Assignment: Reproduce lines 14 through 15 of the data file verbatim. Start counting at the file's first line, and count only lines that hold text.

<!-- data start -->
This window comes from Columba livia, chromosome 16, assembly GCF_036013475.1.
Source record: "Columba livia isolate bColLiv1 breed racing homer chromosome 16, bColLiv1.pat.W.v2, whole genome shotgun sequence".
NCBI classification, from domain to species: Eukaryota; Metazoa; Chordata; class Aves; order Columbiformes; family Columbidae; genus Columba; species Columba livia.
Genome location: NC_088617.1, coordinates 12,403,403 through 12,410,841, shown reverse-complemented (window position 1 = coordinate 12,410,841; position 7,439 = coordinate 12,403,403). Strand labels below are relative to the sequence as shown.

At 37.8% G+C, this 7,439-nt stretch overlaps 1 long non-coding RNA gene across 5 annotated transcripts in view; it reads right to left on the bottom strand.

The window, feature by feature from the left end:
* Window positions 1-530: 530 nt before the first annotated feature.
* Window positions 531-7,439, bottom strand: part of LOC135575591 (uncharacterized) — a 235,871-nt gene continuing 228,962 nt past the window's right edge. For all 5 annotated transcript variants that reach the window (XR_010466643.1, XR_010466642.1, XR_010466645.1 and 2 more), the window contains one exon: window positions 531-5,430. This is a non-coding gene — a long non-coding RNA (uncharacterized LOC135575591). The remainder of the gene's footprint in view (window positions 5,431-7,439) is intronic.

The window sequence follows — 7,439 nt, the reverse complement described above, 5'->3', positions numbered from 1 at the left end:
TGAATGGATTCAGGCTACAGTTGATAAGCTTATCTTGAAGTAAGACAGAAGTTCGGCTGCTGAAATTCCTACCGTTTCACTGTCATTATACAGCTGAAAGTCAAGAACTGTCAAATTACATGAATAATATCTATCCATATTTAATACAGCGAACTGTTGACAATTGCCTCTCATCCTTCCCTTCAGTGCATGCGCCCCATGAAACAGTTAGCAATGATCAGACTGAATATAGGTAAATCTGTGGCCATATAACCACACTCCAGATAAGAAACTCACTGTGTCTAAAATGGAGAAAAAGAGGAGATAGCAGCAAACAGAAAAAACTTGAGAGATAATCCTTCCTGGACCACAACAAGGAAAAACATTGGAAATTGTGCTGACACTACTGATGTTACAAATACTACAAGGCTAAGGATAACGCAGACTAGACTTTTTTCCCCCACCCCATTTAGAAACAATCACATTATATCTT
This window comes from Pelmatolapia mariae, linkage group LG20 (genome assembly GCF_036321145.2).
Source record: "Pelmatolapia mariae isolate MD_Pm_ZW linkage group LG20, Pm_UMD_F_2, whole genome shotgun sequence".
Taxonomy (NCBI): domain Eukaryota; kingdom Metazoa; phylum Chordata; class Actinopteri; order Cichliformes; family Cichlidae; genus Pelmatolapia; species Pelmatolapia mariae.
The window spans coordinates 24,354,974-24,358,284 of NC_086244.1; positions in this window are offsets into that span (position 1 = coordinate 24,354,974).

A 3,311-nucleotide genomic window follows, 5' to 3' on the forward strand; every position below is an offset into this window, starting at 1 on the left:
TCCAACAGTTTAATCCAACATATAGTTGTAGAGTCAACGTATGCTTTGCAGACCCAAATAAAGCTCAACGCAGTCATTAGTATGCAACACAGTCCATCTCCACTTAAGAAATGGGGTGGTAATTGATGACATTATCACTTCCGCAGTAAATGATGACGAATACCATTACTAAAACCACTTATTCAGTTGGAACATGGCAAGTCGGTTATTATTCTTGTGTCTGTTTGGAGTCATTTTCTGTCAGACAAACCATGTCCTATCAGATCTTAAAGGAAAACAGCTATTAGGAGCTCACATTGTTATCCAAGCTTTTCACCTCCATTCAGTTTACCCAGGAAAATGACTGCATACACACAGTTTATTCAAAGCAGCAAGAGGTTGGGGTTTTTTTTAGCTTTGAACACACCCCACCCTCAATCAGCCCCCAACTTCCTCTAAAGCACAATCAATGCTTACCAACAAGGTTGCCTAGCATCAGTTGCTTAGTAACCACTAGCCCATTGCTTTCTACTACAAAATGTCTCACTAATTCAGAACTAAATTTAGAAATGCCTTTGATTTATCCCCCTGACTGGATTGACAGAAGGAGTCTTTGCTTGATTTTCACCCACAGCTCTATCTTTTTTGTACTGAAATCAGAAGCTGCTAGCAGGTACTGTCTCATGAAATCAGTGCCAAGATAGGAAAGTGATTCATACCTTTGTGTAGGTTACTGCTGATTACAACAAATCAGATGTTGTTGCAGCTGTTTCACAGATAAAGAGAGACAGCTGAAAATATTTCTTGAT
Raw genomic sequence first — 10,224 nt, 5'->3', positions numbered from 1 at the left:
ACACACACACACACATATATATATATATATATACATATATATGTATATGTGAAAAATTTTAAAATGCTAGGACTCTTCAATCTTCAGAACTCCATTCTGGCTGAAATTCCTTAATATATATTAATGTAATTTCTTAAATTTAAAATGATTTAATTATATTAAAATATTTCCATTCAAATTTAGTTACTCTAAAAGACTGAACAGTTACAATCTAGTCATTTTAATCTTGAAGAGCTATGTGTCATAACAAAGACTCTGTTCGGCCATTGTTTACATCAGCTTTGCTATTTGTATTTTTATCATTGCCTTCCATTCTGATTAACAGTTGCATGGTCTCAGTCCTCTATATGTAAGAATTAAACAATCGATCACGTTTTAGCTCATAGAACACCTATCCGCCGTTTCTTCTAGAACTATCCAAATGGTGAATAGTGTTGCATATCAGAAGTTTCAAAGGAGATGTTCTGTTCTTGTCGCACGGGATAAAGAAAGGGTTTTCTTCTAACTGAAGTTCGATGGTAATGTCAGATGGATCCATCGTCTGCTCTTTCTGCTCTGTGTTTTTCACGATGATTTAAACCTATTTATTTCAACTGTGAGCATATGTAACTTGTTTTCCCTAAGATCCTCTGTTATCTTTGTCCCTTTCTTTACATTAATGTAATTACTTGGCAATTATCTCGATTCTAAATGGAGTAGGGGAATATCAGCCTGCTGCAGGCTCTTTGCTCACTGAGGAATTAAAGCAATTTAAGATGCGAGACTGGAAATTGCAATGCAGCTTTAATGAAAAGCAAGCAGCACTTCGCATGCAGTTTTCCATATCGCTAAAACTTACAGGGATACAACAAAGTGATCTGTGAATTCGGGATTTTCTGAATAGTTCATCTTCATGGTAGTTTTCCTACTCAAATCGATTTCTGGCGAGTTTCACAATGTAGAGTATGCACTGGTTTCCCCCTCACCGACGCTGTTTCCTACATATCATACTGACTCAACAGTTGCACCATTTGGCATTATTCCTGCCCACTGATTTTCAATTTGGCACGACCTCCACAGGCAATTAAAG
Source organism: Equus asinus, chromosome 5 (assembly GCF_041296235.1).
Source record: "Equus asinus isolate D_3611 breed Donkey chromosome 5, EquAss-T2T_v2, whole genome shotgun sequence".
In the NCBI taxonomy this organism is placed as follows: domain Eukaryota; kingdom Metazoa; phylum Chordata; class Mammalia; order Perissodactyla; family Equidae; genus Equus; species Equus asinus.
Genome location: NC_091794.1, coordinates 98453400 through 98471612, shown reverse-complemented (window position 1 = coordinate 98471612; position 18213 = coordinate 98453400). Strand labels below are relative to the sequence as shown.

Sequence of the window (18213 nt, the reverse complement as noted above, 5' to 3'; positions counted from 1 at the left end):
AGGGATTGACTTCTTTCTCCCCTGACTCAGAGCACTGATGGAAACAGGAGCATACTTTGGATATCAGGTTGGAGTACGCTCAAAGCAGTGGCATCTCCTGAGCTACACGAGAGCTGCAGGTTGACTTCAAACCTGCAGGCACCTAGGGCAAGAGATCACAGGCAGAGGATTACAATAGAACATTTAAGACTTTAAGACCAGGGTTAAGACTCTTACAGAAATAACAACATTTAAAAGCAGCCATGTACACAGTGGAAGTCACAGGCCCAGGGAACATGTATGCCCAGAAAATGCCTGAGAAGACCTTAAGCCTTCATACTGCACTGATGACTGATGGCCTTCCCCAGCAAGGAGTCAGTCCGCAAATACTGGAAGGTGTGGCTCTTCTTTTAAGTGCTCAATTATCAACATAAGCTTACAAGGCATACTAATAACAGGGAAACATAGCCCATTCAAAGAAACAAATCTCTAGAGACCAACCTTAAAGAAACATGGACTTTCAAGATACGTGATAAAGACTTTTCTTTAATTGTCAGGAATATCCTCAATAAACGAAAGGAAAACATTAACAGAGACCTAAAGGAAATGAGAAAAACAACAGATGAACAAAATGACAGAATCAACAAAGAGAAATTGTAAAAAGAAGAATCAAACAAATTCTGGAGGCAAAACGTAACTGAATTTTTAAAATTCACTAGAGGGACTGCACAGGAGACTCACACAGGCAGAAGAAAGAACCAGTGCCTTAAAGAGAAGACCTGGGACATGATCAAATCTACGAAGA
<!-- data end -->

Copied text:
The window spans coordinates 24,354,974-24,358,284 of NC_086244.1; positions in this window are offsets into that span (position 1 = coordinate 24,354,974).

A 3,311-nucleotide genomic window follows, 5' to 3' on the forward strand; every position below is an offset into this window, starting at 1 on the left: